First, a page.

eli5: How do social media “bots” work? Are they like programmed trolls? How do their accounts/comments seem as if they could be a real person’s?


eli5: How do social media “bots” work? Are they like programmed trolls? How do their accounts/comments seem as if they could be a real person’s?

In: Technology

A lot are actual people. There are offices in some countries full of people getting paid to maintain dozens to hundreds of accounts and shitpost constantly all day long. Also commonly called a Troll Farm.

It sounds crazy, but think how many posts you could make in a solid 10hrs if you were just swooping in, posting some sort of divisive one-liner, and then dipping out to let the people argue amongst themselves in your wake. It’s probably the highest rate of return of anything you can spend your Psy-Ops money on.

Machine learning often works by mimicking human behavior, and if there is enough data, they can mimic complex things like language/text. If you wanted to make a bot that mimicked football fans, you would find everyone on a social network that follows football pages/accounts, and teach the bot to mimick the responses that these people write. The bot would very effectively sound like a football fan, but in longer posts or threads it wouldn’t make much sense. You can do the same thing by mimicking trolls or political accounts.

The reason they are able to seem so much like people is that people are imperfect at using language themselves. The bot will mimick all these little mistakes as well, which makes it look like a person. The first chatbots that tricked people into thinking they were real people mimicked young children or people learning English for the first time. It was hard for the people talking to the chatbots to determine if the language mistakes were due to the language barrier, or the fact that it was a computer program.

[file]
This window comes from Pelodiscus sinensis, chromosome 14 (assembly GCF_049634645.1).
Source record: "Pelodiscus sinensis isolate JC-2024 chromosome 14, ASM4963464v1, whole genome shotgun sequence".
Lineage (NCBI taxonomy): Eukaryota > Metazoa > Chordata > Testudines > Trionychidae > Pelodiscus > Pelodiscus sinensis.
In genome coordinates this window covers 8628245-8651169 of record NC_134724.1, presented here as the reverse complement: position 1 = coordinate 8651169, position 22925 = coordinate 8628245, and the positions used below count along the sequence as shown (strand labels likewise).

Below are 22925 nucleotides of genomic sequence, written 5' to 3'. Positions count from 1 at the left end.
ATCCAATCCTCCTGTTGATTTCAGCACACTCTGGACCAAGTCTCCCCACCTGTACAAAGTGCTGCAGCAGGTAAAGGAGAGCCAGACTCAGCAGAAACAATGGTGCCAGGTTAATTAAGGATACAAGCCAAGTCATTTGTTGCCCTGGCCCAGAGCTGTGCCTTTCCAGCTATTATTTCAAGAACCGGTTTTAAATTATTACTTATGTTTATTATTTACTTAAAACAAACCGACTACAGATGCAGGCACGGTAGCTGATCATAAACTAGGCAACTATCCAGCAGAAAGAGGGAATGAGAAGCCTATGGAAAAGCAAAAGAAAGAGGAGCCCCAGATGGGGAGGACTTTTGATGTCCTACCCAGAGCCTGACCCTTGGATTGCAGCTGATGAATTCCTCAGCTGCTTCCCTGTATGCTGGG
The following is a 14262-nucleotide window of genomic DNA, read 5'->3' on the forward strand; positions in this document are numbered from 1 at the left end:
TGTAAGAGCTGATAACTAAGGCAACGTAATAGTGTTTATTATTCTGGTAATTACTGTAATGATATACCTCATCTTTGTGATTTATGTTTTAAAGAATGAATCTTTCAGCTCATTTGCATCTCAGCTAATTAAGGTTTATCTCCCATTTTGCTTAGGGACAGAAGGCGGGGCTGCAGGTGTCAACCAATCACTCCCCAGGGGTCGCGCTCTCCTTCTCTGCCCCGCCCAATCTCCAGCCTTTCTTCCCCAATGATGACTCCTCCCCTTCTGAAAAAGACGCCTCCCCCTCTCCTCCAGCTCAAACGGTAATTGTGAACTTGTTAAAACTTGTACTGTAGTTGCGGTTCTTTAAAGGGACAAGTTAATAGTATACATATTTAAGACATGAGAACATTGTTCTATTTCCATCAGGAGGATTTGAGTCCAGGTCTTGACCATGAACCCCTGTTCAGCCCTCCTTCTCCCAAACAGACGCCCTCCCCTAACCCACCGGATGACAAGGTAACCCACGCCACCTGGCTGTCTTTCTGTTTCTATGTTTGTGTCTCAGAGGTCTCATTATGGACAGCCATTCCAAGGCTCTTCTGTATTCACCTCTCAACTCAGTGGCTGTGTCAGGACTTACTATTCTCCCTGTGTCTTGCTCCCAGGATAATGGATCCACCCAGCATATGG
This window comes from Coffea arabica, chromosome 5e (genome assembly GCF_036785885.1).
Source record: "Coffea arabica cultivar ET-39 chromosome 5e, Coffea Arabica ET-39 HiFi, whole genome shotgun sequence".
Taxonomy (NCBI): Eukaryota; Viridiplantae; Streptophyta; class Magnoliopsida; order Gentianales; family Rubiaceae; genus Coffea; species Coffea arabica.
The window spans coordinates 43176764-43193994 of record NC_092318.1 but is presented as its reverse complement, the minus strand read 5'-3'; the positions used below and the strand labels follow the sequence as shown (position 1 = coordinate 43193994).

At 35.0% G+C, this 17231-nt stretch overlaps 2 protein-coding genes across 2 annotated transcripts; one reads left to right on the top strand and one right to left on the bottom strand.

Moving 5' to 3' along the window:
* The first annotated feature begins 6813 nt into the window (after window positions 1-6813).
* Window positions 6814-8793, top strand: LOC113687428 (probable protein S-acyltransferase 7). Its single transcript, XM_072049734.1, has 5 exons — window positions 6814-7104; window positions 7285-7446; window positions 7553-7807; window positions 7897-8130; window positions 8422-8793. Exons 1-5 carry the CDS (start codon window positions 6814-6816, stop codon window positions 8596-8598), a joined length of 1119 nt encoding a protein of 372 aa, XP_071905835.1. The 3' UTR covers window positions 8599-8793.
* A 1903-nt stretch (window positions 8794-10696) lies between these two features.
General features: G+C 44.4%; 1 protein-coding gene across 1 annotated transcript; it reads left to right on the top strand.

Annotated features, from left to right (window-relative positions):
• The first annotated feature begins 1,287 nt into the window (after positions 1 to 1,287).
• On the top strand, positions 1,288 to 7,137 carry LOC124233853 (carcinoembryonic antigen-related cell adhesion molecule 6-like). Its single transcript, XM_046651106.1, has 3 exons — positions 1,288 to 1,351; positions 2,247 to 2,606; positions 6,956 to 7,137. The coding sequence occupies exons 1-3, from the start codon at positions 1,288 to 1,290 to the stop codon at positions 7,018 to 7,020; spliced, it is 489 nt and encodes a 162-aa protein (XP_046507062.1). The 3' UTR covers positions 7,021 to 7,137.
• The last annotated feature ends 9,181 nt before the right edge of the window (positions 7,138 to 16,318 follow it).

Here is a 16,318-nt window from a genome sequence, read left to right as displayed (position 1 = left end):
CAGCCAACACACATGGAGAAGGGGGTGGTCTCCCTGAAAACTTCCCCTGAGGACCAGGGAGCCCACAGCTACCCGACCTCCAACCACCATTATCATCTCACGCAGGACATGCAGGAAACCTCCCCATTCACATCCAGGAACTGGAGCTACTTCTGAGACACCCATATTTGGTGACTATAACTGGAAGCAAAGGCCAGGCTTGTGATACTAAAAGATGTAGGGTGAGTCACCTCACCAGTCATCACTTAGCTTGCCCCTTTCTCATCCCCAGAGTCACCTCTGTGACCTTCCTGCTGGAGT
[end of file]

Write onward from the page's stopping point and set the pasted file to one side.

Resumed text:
Humans often tend to give the benefit of the doubt to someone they are talking to, whether that is a scammer or a bot.

Bots that tweet completely random things and don’t really respond to other accounts are often just retweeting or copy-pasting politically charged tweets from other accounts. It can do this by evaluating the response to tweets by looking at what kind of people retweet those things. So these bots appear human because they are literally just copying other humans.

There’s different levels of bots. Some are posting generic crap that is already typed out word for word in a database of things to say. Others are searching for tweets with keyword combinations and then responding with appropriate cached responses for those keywords.

The trick is not to create the movement, but to create the flag for people to rally behind.

A bot is just a piece of software designed to do the work a human would otherwise do.

A social media bot is a piece of software that interacts with social media so that a human doesn’t have to.

A bot could automate web browser behaviour to do its job and the social media platform can’t do a whole lot to stop it (CAPTCHAs aren’t 100% effective), but social media platforms happily provide ways to access their functionality directly through software code because bots have all kinds of useful purposes, like allowing companies to schedule posts or post to multiple platforms at once.

Of course bots can also be used nefariously, posting spam, sewing discord, spreading a particular political message, trying to scam people etc. And obviously some of these goals can be achieved more effectively if the bot is indistinguishable from a real live human. So the bot could be used in combination with pre-written messages, simple logic to determine what to post and when, what keywords to respond to, and if the developer was really dedicated, even use artificial intelligence to interact (even the best AI isn’t good enough at conversation to fool any reasonable person after more than a couple messages; but then the kind of people that will believe crazy conspiracy theories just because of a single post they read on Facebook, aren’t exactly the most rational people).

The bot might be programmed to perform all sorts of benign actions over weeks, months or even years to cultivate a seemingly authentic account, before it starts doing its intended behaviour, or the developer rents his bot collection to the highest bidder (which is what happens when people “pay for likes”). Or, the bot developer could find/purchase compromised accounts that previously belonged to real people, such things are readily available on the dark web.

It could also be that the bot isn’t a bot at all, but a real person. Maybe they are just really dedicated to a particular ideology. Or perhaps this is their job and they are paid by the state for this work; it’s well known that Russia, China, and sometimes even the USA have used state-backed actors to spread a political message on social media.